Recall that the bulk of the alleged breaches of UN sanctions took place before privatisation of the AWB. federal ministerial responsibility istherefore very much in play.

    Some snippets from Day 1 of the inquiry, as reported by the Australian:

    Mr Agius, Council Assisting will seek to demononstrate ‘there was a “great deal of correspondence” to suggest that AWB knew the money — $290 million over three years — was going to Iraq.’

    Former AWB Chief Executive Rogers told the inquiry that deals to pay trucking fees ‘could not have been done without Canberra’s knowledge.

    ‘He said the former manager for international sales and marketing, Mr Emons, “travelled to Canberra to discuss it (the transport fee) with DFAT officials” in 1999.

    ‘”I have a vague recollection that it was discussed by Emons with DFAT in Canberra,” Mr Rogers said.

    ‘He added that DFAT would have approved the change “before we proceeded”.’

    Which raises the important questions:

    1. What did Alexander Downer know and when did he know it?

    2. And if Alexander Downer didn’t know that his Department was involved in organising $290m in illegal kickbacks to the dictator of a rogue state, what were Australian taxpayers getting for the salary that they paid the man?

  10. January 17th, 2006 at 22:43 | #10

    In general, the benefit the public gets from paying politicians is simply that it keeps them busy where they can do less harm than if they were let out where they might make trouble. While I can see that there might be cases where they could do more harm, I don’t think that the AWB matter is one of them.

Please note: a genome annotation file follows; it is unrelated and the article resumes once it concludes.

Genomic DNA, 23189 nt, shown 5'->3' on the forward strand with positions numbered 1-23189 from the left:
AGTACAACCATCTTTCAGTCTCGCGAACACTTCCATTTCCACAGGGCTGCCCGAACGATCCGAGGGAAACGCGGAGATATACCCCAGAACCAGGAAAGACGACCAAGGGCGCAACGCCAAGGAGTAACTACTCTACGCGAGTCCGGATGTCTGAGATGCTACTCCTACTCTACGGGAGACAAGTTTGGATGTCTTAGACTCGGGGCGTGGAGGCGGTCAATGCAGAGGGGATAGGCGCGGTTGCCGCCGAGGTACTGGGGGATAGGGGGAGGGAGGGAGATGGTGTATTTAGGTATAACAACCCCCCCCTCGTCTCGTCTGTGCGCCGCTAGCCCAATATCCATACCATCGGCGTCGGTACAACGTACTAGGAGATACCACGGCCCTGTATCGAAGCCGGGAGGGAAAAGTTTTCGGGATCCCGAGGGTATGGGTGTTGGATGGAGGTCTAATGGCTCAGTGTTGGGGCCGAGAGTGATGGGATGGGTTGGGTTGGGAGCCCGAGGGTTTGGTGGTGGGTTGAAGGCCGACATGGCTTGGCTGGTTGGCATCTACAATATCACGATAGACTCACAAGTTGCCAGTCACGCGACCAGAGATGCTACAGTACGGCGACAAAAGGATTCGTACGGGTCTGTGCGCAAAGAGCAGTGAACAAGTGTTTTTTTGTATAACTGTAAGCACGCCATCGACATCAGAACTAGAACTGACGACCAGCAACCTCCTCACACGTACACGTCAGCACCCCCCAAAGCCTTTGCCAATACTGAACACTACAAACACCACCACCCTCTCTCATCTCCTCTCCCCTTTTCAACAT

11. Ian Gould
    January 18th, 2006 at 08:11 | #11

    Katz,

    Don’t forget 3.:

    What happened to all the right-wing commentators who were decrying the oil for food scandal as a monstrous crime against humanity when it was believed that the principal beneficiaries were from countries that opposed the invasion of Iraq?

    Why aren’t they howling for Downer’s head?

  12. what the
    January 19th, 2006 at 08:53 | #12

    This is a thursday comment on a monday message board but I cannot resist typing in a url for the funniest thing i’ve read so far today. From our friend and yours, that pugilistic madman, the yet-to-be-committed fruit loop, Damir Dokic. The denouement really gets me in this article.

    http://dailytelegraph.news.com.au/story/0,20281,17868478-5001023,00.html

  13. Ian Gould
    January 19th, 2006 at 09:44 | #13

    Has anyone been following the falls on the Japanese stock market?

    Prices have declined 2-3% for three days running.

    So far it looks as though the falls have mainly bween due to market-specific factors – a scandal at an internet company and technical problems with the exchange’s software.

    Seoul is falling also and I’m wondering if this could turn into a broader regional or global sell-off.

  14. what the
    January 19th, 2006 at 12:54 | #14

    and just one more news article because I cannot reist this one either. Sorry if it has already been posted.

    …But Senator Joyce, who is pushing for the inquiry to be extended, insists that the issues of method and morality cannot be separated.

    “There are people walking around now who after the use of RU486 will be dead, and we won’t be able to legislate them back to life, so I think it is very important that we give this inquiry its proper airing,” he said.

    http://www.theage.com.au/news/national/prolifers-lobby-abortion-pill-inquiry/2006/01/18/1137553651643.html
    ________________________________________

    PS: IG – not me, I’ve been watching AWB’s price fall instead.

  15. gordon
    January 20th, 2006 at 13:47 | #15

    Ian Gould, the Independent has a short article on the Jap. meltdown at
    http://news.independent.co.uk/business/news/article339605.ece

    Maybe the share trading halt was to do with computer malfunction or maybe it was just to stop the fall. Who knows?